HED 605 (040160) Qualitative Research Methods in Higher Education, 3 units
HED 602 Research Design (016759), 3 units
Note: Students are strongly advised to take Quantitative Methods and Research Design from Higher
Higher Education Courses
Courses on which the commons portion of the Preliminary Examinations are based.
Substantive core courses
HED 601 (016759) Higher Education in the United States, 3 units
HED 609 (016763) Organization and Administration in Higher Education, 3 units
HED 636 (036702) College Access and Success, 3 units
HED 628 (039059) Theories of Inequality, Oppression, and Social Stratification, 3 units
HED 619 (040086) Introduction to Comparative Higher Education, 3 units
As with the larger program of study, minors are individualized to the interests of the student, in consultation with and approved by the student’s advisor. Oftentimes, the minor is taken in other departments or programs of the University, but many students also do their minor within the Higher Education program. If a student minors in another department, they are subject to the requirements of that department for courses and for comprehensive exams. Requirements for the minor, including specific courses, are strictly at the discretion of the minor advisor and department.
18 credits or more, which can be taken in Higher Education, or in other programs and departments in the College of Education or the University of Arizona. Below are eligibl HED elective courses that students might enroll:
HED 608 (67969) The College Student, 3 units
HED 612 (8563) Introduction to Multivariate Regression and Quantitative Program Evaluation, 3 units
HED 613 (93913) Survey Research Methods, 3 units
HED 630 (75389) Values, Consciousness and Professional Practice, 3 units
HED 633 (64208) Introduction to Critical Race Theory in Education, 3 units
HED 634 (59638) Sociology of Community College, 3 units
HED 642 (59794) Gender and Education, 3 units
Transfer Credits: 12 units can be transferred in for students who have completed an M.A. in Higher Education with UA, with the possibility for transferring in 3 additional units upon agreement by the student’s advisor and the department head. UA Masters student planning to continue to a UA Ph.D. program must apply through GradApp. NON-UA MASTERS: For students with an M.A. from other programs and universities, a total of 9 credits can be transferred in.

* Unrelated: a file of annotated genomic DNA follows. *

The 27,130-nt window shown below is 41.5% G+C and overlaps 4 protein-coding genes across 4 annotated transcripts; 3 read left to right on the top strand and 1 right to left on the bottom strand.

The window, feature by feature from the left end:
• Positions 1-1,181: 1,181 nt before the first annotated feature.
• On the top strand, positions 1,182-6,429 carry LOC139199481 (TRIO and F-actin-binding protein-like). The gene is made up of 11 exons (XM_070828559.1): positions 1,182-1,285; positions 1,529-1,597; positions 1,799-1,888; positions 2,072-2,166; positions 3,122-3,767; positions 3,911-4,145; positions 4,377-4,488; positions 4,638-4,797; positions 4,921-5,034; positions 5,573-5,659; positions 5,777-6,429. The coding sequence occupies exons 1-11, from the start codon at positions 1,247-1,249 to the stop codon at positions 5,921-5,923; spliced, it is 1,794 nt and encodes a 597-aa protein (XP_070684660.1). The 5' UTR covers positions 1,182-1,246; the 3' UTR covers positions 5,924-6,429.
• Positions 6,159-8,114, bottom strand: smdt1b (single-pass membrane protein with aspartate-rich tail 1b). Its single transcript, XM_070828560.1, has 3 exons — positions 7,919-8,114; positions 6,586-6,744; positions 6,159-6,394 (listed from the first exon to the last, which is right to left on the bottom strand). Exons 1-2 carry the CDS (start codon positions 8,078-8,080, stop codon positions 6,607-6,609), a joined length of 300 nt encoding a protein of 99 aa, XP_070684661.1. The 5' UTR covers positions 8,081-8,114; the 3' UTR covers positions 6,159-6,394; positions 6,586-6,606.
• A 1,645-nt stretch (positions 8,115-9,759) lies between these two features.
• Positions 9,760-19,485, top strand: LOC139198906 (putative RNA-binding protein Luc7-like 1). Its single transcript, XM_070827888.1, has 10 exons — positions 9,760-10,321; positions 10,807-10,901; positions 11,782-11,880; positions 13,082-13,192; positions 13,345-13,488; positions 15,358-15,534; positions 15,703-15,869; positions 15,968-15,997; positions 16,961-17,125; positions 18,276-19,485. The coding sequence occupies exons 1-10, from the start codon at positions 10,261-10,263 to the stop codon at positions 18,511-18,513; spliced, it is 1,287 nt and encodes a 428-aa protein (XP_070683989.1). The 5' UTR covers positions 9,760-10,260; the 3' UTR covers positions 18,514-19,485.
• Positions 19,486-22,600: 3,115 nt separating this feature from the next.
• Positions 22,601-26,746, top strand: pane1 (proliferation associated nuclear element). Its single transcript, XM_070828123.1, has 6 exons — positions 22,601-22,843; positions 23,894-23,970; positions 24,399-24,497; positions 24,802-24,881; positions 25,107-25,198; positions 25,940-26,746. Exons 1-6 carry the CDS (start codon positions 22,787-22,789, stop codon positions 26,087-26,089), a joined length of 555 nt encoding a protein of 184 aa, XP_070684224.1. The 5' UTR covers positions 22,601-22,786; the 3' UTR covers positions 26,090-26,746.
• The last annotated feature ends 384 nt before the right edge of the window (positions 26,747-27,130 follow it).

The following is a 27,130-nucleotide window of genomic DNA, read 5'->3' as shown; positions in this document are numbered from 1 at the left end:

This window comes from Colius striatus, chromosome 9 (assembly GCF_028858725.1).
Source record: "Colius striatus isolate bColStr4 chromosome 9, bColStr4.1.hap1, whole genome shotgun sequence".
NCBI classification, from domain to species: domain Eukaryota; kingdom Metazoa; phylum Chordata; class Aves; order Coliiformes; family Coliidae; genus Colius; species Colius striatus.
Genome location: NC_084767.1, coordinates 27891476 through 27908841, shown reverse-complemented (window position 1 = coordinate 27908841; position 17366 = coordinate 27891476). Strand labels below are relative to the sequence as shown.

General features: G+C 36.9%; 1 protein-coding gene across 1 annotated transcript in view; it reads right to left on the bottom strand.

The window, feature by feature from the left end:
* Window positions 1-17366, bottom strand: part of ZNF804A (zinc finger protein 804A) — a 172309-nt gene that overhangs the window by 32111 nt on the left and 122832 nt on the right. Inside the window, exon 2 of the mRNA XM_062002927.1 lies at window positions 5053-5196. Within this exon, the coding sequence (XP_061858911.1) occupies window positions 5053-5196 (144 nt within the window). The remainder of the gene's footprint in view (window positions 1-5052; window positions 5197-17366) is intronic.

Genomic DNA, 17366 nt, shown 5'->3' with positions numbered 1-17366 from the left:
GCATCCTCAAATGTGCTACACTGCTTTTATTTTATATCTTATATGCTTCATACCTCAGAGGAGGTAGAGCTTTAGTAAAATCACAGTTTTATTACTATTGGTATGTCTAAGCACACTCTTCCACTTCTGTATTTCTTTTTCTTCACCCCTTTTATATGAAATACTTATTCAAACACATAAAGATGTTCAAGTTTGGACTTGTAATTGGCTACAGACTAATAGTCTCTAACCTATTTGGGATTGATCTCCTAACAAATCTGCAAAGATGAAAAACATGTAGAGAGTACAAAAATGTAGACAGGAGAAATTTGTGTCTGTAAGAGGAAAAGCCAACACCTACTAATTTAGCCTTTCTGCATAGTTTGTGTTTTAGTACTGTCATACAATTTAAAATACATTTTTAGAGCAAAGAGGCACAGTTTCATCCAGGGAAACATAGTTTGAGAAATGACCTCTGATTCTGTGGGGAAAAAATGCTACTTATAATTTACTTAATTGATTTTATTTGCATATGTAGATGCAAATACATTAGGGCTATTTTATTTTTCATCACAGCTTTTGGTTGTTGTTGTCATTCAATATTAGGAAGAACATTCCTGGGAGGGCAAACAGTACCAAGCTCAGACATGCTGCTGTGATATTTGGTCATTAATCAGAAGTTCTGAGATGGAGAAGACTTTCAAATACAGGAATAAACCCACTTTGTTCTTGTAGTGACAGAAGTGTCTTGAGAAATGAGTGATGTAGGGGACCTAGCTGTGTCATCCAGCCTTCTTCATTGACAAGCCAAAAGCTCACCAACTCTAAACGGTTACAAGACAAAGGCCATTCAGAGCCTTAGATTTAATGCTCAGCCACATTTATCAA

Research Research is a key component to the doctoral program. Students will learn how to conduct research through a variety of methods. Conducting research requires responsibility. The following are two important forms that doctoral students should consult and complete. 1. Responsible Conduct of Research Form https://rgw.arizona.edu/compliance/home 2. International Review Board (IRB) - When working with human subjects, students need to complete IRB forms. This should be done before data collection begins. Follow the link below for further information and forms: https://rgw.arizona.edu/compliance/human-subjects-protection-program/HSPP-forms
Written Comprehensive Exam Through this written examination, the student is expected to demonstrate a deep understanding of foundational and contemporary higher education literature, models, and theories. The graduate coordinator sends out an announcement each semester asking who plans to take the written comprehensive exam. Students can contact the graduate coordinator to register or simply respond to the email.
Oral Comprehensive Exam takes approximately one hour (sometimes 15 minutes more). The exam is a general exam about what the student has learned in the classes in their higher education program, although some students provide the committee with a short written statement ahead of time (sometimes five pages or so) giving the committee an idea of what they are thinking about in terms of their dissertation work.
Minors may be declared in Higher Education, or outside of the program with approval from your advisor.
Students must complete the minor department requirements as stated by the minor advisor.
MINOR (9-12 units) Doctoral students pursue a minor. The minor may be in higher education, or in some other field (e.g. the student's area of master's work, in another department in the College of Education, or in another College at UA), most HED minors consist of 9 units, and most minors outside of HED consist of 12 units. The minor may be formal or informal. A formal minor will appear on the final transcript and diploma. An informal minor fulfills the Higher Education program requirements for the degree but does NOT appear on the diploma. However, the informal minor does indicate the specific sub area of expertise the student has acquired. If pursuing a formal minor, the student should consult with the department offering that minor to make sure the student fulfills all minor requirements for that minor. If pursuing an informal minor, agreement simply needs to be made between the student and advisor on the appropriate classes, which can all be outside the Higher Education program or split between Higher Ed and the other department.
Please refer to the Graduate Student Handbook for students who are pursuing this program of study.
|Application Acceptance Rate||85.29%|
|Med. Time-to-degree (years)||5.00|
|Enrollment Percent Male||34.75%|
|Enrollment Percent Female||65.25%|
|Enrollment Percent International||3.39%|
|Enrollment Percent URM||53.39%|